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In 1628 Charles I granted a charter to t
of Armenia, Media, Hyrcania, Persia, and the Caspian Sea.
In the seventeenth century they were compelled by the Czar of the time to share with the Dutch their trading privileges from the Russian Government, and by an Act of 1698, which reduced their admission fine to £51, their doors were thrown open. After this they sank into insignificance.
A faint legal trace of their ancient privileges survives in the extra-territorial character belonging for marriage purposes to the churches and chapels formerly attached to their factories in Russia. Some years ago they existed, perhaps they still exist, as a dining club 2.
The Levant Company was founded by Queen Elizabeth for the purpose of developing the trade with Turkey under the concessions then recently granted by the Ottoman Porte. Under arrangements made with various Christian powers and known as the Capitulations, foreigners trading or residing in Turkey were withdrawn from Turkish jurisdiction for most civil and criminal purposes. The first of the Capitulations granted to England bears date in the year 1579, and the first charter of the Levant Company was granted two years afterwards, in 1581. This charter was extended in 1593, renewed by James I, confirmed by Charles II, and, like the East India Company's charters, recognized and modified by various Acts of Parliament.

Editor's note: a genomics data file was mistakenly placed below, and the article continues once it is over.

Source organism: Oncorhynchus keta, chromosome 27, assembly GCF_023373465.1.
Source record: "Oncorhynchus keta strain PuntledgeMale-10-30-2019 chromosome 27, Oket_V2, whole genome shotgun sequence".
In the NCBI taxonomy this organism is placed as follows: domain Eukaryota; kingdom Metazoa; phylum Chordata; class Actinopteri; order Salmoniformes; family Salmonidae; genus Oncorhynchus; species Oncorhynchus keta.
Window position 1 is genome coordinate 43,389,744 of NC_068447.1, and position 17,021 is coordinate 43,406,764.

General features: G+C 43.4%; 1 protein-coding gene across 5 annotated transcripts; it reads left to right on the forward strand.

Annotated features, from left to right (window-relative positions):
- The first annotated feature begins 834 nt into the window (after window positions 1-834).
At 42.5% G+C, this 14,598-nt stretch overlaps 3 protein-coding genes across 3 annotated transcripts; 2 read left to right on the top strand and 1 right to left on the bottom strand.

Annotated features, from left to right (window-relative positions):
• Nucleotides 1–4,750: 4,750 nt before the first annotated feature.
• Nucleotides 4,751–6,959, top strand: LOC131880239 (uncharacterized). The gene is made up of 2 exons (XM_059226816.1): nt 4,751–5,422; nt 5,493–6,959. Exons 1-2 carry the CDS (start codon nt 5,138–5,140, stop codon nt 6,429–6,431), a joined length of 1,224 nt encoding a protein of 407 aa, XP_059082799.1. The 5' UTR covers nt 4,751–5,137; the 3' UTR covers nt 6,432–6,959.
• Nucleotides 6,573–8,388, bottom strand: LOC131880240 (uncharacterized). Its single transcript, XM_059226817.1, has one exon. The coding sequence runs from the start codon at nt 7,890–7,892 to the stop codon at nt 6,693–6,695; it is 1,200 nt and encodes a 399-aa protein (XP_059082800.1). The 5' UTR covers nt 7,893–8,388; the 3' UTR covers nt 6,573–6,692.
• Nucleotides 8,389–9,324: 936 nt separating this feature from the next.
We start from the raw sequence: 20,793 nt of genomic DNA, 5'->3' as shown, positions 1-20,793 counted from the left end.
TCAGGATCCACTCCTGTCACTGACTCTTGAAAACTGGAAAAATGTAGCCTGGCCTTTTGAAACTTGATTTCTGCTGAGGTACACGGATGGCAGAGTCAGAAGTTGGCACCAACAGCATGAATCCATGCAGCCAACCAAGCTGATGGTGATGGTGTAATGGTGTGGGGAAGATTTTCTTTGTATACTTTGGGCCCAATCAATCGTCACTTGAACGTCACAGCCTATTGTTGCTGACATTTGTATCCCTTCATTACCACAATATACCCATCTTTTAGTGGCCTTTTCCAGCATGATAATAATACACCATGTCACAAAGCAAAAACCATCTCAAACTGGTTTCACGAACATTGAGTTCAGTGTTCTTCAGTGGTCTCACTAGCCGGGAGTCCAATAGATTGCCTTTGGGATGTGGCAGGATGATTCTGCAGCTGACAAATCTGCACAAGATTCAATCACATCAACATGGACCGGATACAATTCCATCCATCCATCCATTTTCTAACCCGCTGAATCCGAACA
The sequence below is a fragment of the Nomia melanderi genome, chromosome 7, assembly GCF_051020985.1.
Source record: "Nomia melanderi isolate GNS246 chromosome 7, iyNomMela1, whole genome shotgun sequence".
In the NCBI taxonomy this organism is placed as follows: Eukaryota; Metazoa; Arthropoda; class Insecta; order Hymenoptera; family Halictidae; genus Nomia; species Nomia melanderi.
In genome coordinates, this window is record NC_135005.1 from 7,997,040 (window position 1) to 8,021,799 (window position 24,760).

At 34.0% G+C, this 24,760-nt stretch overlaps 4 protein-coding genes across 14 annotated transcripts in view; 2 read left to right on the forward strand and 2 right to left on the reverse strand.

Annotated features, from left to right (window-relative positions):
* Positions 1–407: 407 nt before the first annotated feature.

The Levant Company attempted to open an overland trade to the East Indies, and sent merchants from Aleppo to Bagdad and thence down the Persian Gulf. These merchants obtained articles at Lahore and Agra, in Bengal, and at Malacca, and on their return to England brought information of the profits to be acquired by a trade to the East Indies. In 1593 the Levant Company obtained a new charter, empowering them to trade to India overland through the terri
110 & 11 Will. III, c. 6.
2 MacCulloch, Dictionary of Commerce, 1871 edition.
3 As to the Levant Company and the Capitulations, see below, p. 353.
tories of the Grand Signor. Under these circumstances it is not surprising to find members of the Levant Company taking an active part in the promotion of the East India Company. Indeed the latter Company was in a sense the outgrowth of the former. Alderman Thomas Smith, the first Governor of the East India Company, was at the same time Governor of the Levant Company, and the adventures of the two Companies were at the outset intimately connected with each other. At the end of the first volume of court minutes of the East India Company are copies of several letters sent to Constantinople by the Levant Company.
Had history taken a different course, the Levant Company might have founded on the shores of the Mediterranean an empire built up of fragments of the dominions of the Ottoman Porte, as the East India Company founded on the shores of the Bay of Bengal an empire built up of fragments of the dominions of the Great Mogul. But England was not a Mediterranean power, trade with the East had been deflected from the Mediterranean to the Atlantic, and the causes which had destroyed the Italian merchant states were fatal to the Levant Company. As the East India Company grew, the Levant Company dwindled, and in 1825 it was formally dissolved.